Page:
“Image theatre begins with movement to achieve a static result. Participants are asked to ‘mold’ and ‘sculpt’ their own bodies or those of others into individual representations of a particular situation, emotion, or idea, and then move into a group and re-form the images they have created to form a picture or ‘image’. Boal’s philosophy behind this form of theatre is that the body is the first and primary method of expression, and by using the body rather than speech, the normal ‘blockades’ and ‘filters’ of thought can be bypassed. Boal encourages the participants to immediately create an image rather than think about it, as thought would defeat the purpose of expressing raw, unrefined perceptions on an idea or issue. Generally, this form of theatre is also used to express oppressions.” –Augusto Boal on augustoboal.blogspot.com
After you read the passage above, you should walk away knowing that Augusto Boal was a trailblazer in creating theater that has been coined “Theater of the Oppressed”. His work in creating different modes of theater, before his death the same year that he wrote the passage above, was fundamentally founded with the express purpose of telling the stories of the oppressed by the oppressed to audiences that most often included the oppressing class. I use techniques of Image Theatre in my Communication Studies classroom and I’m developing new ways to use the techniques in a way that will sustain conversations around culture, identity and privilege.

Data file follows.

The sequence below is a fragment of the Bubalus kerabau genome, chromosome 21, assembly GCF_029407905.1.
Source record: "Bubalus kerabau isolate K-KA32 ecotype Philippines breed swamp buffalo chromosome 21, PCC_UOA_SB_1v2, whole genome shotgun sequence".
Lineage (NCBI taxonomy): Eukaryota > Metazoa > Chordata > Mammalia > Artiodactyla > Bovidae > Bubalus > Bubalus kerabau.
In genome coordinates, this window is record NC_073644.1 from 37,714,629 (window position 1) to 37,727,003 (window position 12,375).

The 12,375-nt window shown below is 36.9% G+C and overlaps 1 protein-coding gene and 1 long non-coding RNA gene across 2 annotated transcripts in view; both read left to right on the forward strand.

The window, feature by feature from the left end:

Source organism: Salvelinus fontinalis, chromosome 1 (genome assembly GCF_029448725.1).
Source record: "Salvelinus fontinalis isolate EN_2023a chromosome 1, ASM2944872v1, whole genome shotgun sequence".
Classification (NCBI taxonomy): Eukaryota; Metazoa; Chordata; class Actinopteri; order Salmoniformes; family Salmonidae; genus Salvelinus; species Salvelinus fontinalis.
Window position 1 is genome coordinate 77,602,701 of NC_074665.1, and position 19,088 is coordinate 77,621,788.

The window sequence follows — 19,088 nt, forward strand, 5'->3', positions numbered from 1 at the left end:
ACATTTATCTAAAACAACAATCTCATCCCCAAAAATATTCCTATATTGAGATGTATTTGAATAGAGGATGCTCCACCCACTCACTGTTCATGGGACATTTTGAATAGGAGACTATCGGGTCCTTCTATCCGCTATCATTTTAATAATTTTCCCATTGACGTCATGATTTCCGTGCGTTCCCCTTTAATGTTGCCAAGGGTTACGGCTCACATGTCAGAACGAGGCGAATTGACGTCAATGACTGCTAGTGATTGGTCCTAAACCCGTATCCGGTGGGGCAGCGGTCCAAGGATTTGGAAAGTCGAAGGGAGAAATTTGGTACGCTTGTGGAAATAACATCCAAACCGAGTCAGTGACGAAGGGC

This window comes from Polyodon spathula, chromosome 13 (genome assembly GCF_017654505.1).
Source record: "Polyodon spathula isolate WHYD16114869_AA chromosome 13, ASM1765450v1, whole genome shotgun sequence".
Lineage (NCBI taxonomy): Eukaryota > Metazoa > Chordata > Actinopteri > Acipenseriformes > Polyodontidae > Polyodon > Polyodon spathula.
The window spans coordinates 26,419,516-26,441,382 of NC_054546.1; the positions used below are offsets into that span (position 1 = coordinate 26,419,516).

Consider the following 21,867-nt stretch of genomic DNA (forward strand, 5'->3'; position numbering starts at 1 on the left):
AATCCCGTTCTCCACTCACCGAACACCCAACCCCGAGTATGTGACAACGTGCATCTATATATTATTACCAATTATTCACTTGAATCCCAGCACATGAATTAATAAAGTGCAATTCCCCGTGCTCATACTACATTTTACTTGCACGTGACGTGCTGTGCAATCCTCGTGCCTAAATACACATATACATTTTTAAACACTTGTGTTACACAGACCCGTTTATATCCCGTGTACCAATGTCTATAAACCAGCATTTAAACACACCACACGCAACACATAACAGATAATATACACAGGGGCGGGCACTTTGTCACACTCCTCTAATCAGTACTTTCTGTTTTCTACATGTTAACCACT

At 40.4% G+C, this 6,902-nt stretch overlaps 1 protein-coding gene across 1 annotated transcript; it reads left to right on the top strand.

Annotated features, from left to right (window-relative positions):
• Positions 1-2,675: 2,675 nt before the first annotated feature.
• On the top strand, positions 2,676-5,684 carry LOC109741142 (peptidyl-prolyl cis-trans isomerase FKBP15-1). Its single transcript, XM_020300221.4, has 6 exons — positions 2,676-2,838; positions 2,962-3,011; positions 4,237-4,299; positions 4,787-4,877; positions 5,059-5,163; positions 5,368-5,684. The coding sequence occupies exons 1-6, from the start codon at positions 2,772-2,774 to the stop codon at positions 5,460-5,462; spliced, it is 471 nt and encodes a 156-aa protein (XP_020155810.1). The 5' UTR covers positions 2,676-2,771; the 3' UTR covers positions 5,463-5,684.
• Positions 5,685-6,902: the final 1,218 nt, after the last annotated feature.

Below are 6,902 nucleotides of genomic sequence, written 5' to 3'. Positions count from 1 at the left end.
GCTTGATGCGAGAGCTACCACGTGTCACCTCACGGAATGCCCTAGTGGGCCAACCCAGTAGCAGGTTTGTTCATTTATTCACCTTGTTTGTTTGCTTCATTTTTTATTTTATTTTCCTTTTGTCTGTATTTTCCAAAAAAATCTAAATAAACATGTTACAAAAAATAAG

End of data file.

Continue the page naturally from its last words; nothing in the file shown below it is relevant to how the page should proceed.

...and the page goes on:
My workshop Expression without words uses the principles of Image Theatre as developed by Theatre of the Oppressed innovator Augusto Boal.
The Theatre of the Oppressed (TO) was developed by Brazilian theatre director Augusto Boal during the 1950′ps and 1960′s. In an effort to transform theatre from the “monologue” of traditional performance into a “dialogue” between audience and stage, Boal experimented with many kinds of interactive theatre. His explorations were based on the assumption that dialogue is the common, healthy dynamic between all humans, that all human beings desire and are capable of dialogue, and that when a dialogue becomes a monologue, oppression ensues. Theatre then becomes an extraordinary tool for transforming monologue into dialogue. “While some people make theatre,” says Boal, “we all are theatre.”
Image theatre uses the human body as a tool of representing feelings, ideas, and relationships. Through sculpting others or using our own body to demonstrate a body position, participants create anything from one-person to large-group image sculptures that reflect the sculptor’s impression of a situation or oppression. In this workshop, participants will learn some Image Theatre techniques and then create 10-minute pieces intended to engage their audience with limited dialogue.
This workshop was created as part of a two-week workshop series called Liberated Muse: Evolving Through the Performance Arts. However, it can be scheduled as a single workshop. Click here for more info.
I will be presenting this workshop for free this summer at the annual Artscape festival in Baltimore, Maryland in July. Stay tuned to this website for details on time and location. You can learn more about Artscape here.
Please view the flyer below for details regarding the workshop
RSVP on FB here